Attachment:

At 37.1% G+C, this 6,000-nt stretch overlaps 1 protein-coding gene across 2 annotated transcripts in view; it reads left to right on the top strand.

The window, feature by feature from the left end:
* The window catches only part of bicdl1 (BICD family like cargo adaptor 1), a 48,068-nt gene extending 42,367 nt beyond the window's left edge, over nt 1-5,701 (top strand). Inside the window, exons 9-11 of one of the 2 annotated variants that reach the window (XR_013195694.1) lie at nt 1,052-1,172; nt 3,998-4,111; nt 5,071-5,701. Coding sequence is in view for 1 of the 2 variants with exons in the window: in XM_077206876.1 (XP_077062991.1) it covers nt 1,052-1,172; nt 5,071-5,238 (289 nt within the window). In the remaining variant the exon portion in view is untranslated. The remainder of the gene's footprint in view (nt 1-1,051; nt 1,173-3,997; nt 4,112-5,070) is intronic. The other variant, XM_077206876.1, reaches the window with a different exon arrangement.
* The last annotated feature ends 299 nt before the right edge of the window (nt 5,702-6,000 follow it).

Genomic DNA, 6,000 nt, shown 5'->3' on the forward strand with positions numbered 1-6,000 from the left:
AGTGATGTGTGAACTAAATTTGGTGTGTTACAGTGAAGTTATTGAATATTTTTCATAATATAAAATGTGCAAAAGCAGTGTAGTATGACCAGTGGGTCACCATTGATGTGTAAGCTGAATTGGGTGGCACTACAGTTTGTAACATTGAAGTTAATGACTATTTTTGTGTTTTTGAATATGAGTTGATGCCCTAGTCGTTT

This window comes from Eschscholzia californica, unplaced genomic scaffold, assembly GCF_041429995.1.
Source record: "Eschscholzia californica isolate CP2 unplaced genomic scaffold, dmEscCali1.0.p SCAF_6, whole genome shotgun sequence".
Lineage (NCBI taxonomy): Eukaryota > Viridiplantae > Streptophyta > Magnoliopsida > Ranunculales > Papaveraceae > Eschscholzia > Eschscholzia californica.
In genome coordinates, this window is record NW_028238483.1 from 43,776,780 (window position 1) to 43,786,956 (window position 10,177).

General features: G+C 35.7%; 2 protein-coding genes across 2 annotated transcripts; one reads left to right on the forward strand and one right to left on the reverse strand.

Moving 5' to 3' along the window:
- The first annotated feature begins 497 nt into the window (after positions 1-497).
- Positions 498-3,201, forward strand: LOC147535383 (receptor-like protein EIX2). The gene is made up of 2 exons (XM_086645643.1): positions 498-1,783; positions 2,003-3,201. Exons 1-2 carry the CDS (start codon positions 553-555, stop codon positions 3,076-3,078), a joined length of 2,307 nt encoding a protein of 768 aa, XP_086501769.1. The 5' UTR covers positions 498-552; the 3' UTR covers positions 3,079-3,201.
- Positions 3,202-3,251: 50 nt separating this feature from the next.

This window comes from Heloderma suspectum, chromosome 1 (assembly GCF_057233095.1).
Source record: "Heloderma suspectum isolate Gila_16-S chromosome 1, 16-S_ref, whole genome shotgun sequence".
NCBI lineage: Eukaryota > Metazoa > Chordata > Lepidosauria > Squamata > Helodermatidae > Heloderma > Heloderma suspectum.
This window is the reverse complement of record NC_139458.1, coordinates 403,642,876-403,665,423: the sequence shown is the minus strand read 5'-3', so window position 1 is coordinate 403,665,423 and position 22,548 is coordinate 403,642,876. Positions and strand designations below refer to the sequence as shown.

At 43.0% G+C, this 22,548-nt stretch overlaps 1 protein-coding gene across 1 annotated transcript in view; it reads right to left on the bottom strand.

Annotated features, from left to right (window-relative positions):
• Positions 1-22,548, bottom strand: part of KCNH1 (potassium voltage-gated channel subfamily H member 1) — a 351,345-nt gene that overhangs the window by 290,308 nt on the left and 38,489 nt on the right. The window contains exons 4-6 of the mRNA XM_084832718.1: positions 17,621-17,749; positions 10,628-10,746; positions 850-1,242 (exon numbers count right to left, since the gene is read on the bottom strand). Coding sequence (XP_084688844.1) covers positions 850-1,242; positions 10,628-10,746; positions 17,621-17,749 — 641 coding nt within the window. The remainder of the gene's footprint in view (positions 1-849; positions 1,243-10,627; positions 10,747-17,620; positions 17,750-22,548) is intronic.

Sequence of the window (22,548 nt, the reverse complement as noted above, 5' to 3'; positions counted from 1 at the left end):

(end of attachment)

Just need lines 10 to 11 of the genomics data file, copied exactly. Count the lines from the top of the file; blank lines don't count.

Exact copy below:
In genome coordinates, this window is record NW_028238483.1 from 43,776,780 (window position 1) to 43,786,956 (window position 10,177).

General features: G+C 35.7%; 2 protein-coding genes across 2 annotated transcripts; one reads left to right on the forward strand and one right to left on the reverse strand.